Microcephalus In A Neonate Caused By Cytomegalo Virus (CMV)

Author Information

Mehta V*, Gupta AS**.
(* Second Year Resident, ** Professor, Department of Obstetrics & Gynecology. Seth G.S.Medical College & KEM Hospital, Mumbai, India.).


We are presenting a case where an asymptomatic mother infected with herpes, rubella and CMV virus as diagnosed by elevated IgG levels of all these three viruses gave birth to a neonate with microcephalus. On serology, titres of all these three viruses were found to be raised in the neonate; indicating that the neonate acquired infection in the first trimester of the intrauterine life.


TORCH infection is an acronym for infection caused by Toxoplasmosis, Other (syphilis, varicella-zoster, parvovirus B19), Hepatitis B, Rubella, Cytomegalo and Herpes virus. This group of infections are a main threat of serious congenital neonatal infection. Severity of infection depends on the gestational age. In early pregnancy placenta forms a barrier that protects the fetus from damage caused by humoral and cell mediated immunity response.[1]

Case Report

A 22 year woman married since 6 year G2P1NND1L0 with moderate mitral stenosis of rheumatic etiology with non-immunized Rh negative status registered at our hospital at 6 months of amenorrhea. On antenatal ultrasonography microcephalus with overriding of skull bone was detected. On evaluation her TORCH serology showed Herpesvirus1, Cytomegalovirus and Rubella virus specific IgG titre values well above the normal range. IgG values for CMV was 65 IU/AU, for HSV1 was 150 IU/AU and for Rubella was 135 IU/AU respectively. IgM was negative. Her other antenatal investigation profile was normal including HIV status which was negative. Her blood group was O negative, her husband’s blood group was A positive and her indirect coomb test (ICT) was negative. She had a spontaneous term delivery. A live female neonate with microcephalus was born. There were no other visible external anomalies detected at birth. The neonate was further evaluated by neonatologist to find out the cause of microcephalus. On imaging with MRI the brain showed diffused cerebral and cerebellar hypoplasia, ventriculomegaly predominantly involving lateral ventricles, gyral abnormality in both cerebral hemispheres with paucity of gyri in left occipital region representing Lisencephaly. Also there was periventricular calcification of basal ganglia, frontal and parietal region. All these features were suggestive of TORCH infection (most likely because of CMV infection). TORCH titre of the neonate was positive for Cytomegolo virus, Rubella virus and Herpes virus infection. Titre of IgG value for herpes virus 1and 2 was 29.90IU/ml(reactive >1.1), for Rubella was 78.21 IU/ml(reactive>10) and for CMV was 650.09 IU/ml(reactive>1.1) respectively. The IgM antibodies were found negative in both, mother and neonate for all three viruses indicating infection in earlier trimester of pregnancy at least 3 month earlier than birth of child. It was suspected that infection was because of CMV as titre of CMV antibodies was much higher than other viruses antibodies titre.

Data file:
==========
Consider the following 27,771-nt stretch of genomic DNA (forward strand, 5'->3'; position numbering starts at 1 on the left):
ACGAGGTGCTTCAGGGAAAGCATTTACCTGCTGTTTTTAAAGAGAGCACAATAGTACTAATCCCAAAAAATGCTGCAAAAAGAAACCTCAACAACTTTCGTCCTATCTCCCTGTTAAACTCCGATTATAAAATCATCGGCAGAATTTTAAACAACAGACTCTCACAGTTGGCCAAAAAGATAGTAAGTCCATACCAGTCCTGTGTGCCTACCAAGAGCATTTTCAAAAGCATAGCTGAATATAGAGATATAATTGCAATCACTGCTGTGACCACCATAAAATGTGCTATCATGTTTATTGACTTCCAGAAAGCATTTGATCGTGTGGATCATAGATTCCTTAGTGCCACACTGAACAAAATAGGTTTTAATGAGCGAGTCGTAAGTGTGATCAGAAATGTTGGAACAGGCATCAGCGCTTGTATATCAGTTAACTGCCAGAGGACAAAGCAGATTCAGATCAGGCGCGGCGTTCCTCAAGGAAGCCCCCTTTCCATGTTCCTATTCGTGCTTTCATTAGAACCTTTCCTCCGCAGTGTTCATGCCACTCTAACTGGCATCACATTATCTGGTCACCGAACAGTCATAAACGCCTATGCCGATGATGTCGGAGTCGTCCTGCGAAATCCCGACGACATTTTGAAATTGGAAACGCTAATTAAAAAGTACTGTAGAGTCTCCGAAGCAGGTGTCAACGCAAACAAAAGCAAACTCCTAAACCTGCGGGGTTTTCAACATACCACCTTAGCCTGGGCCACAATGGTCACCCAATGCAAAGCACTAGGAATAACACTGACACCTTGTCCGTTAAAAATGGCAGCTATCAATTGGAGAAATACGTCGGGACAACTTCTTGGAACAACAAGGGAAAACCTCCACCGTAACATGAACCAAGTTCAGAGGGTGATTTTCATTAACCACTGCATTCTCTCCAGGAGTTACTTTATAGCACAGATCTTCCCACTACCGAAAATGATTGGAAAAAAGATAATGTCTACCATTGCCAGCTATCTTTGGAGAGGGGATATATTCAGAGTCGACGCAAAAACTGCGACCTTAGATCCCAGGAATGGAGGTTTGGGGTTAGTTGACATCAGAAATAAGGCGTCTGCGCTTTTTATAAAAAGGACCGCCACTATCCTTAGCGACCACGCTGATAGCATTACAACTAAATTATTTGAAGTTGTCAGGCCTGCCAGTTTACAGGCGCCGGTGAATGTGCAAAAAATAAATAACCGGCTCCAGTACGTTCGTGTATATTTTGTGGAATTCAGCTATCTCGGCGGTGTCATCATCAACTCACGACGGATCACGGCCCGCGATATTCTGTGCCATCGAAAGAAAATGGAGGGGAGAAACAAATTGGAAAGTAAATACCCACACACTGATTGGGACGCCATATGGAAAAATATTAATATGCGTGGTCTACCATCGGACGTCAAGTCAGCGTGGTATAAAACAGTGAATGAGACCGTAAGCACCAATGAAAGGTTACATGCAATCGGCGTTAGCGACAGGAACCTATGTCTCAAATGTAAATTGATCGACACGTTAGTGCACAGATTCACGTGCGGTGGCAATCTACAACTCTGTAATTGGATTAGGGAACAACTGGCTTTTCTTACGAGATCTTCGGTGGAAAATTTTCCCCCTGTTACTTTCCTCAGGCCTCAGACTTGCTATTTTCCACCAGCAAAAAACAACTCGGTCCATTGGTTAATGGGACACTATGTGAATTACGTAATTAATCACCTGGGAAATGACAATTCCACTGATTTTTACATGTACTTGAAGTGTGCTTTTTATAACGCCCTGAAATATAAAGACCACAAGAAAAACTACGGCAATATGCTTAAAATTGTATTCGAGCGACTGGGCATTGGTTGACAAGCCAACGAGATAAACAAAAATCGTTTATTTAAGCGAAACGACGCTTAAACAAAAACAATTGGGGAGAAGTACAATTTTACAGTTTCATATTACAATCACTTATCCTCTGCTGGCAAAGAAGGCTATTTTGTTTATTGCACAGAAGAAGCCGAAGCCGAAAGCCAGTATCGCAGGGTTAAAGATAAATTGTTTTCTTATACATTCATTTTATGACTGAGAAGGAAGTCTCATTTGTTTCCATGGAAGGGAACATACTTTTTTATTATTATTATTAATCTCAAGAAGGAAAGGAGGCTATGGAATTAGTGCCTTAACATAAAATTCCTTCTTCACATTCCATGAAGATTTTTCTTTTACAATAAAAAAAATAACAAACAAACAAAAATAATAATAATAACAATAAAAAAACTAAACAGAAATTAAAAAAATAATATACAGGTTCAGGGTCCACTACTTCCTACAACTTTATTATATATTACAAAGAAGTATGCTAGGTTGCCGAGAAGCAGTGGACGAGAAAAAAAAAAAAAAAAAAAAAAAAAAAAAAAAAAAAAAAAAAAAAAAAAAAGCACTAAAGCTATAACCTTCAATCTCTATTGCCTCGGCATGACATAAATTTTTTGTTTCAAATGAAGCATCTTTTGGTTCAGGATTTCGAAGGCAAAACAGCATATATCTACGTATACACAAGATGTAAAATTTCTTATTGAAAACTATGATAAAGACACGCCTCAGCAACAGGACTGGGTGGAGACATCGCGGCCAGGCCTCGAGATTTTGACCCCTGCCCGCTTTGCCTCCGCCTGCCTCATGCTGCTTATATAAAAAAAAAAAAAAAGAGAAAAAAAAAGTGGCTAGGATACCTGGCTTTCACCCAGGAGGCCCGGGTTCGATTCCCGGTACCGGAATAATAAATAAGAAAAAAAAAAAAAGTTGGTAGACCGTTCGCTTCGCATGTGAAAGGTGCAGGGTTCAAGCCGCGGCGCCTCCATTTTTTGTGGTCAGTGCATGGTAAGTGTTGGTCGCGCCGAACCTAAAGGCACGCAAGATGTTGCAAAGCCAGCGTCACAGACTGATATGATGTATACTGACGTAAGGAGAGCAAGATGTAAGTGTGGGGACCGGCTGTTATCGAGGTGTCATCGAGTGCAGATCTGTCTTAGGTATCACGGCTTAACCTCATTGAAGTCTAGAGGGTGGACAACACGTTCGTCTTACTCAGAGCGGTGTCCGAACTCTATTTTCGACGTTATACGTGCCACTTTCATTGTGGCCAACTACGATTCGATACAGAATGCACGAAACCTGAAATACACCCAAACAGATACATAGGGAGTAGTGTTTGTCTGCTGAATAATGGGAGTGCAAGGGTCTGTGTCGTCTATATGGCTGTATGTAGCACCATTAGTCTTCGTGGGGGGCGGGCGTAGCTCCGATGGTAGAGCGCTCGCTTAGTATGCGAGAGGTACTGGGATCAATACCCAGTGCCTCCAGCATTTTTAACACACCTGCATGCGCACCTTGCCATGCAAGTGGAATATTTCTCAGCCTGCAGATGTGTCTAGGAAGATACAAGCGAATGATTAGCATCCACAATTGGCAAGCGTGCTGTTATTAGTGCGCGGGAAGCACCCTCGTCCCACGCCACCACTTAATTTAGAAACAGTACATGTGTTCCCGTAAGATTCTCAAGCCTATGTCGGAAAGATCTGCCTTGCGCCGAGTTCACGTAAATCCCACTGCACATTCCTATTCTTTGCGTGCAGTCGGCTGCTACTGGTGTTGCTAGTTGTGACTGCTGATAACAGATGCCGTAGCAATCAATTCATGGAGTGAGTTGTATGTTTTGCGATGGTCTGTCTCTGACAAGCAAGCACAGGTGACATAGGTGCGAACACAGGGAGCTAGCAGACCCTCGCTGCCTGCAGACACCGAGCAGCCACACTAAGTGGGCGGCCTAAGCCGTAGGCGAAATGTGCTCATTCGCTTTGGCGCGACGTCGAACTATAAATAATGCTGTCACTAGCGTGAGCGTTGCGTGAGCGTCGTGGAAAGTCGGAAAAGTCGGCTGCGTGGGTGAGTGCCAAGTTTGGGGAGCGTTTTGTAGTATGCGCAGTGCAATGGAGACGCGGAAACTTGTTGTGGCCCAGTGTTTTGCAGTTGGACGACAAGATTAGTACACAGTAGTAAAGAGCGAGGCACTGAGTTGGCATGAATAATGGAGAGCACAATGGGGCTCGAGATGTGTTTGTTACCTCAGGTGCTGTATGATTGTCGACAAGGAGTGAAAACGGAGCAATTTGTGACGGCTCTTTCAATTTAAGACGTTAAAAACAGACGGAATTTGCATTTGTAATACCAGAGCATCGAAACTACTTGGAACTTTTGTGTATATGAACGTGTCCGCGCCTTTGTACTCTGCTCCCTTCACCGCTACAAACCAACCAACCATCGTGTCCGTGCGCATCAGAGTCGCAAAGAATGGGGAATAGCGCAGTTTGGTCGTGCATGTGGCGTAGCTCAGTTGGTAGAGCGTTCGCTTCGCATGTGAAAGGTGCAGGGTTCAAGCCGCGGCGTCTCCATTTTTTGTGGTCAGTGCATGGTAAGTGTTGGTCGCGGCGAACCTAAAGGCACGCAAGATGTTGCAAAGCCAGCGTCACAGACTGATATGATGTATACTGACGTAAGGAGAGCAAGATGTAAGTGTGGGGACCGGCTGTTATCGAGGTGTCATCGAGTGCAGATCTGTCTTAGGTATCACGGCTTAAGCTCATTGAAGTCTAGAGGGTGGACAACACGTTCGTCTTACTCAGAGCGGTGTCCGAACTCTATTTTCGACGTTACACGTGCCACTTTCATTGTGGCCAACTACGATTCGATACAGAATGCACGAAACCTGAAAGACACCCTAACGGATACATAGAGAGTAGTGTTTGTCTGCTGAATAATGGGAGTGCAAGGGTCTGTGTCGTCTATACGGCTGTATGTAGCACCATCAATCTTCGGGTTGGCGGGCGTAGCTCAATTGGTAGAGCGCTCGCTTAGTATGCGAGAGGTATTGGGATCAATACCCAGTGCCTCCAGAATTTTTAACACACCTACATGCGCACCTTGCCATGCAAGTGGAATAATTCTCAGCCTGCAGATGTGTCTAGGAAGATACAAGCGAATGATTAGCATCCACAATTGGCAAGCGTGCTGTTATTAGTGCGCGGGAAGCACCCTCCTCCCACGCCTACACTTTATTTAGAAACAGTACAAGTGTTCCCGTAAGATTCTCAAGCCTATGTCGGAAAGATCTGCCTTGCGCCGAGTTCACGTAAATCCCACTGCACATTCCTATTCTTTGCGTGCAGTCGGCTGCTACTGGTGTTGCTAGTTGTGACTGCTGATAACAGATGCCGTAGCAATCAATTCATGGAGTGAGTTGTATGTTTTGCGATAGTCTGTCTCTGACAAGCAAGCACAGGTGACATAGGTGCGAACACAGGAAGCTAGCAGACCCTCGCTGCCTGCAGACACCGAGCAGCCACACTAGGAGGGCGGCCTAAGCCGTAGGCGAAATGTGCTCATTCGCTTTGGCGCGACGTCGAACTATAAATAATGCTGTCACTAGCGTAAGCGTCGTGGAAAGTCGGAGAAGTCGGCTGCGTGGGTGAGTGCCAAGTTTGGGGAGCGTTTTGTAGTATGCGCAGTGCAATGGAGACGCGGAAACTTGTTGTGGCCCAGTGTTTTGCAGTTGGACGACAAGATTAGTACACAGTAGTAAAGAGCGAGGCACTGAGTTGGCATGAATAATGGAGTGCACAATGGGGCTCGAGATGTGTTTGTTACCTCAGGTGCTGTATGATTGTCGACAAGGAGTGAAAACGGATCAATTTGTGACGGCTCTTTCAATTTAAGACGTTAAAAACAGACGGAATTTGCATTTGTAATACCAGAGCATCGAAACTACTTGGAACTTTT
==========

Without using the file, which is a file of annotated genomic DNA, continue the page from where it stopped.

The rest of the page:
Figure1. Microcephalus.

Figure 2. MRI of brain. The black hollow arrow shows the periventricular calcification.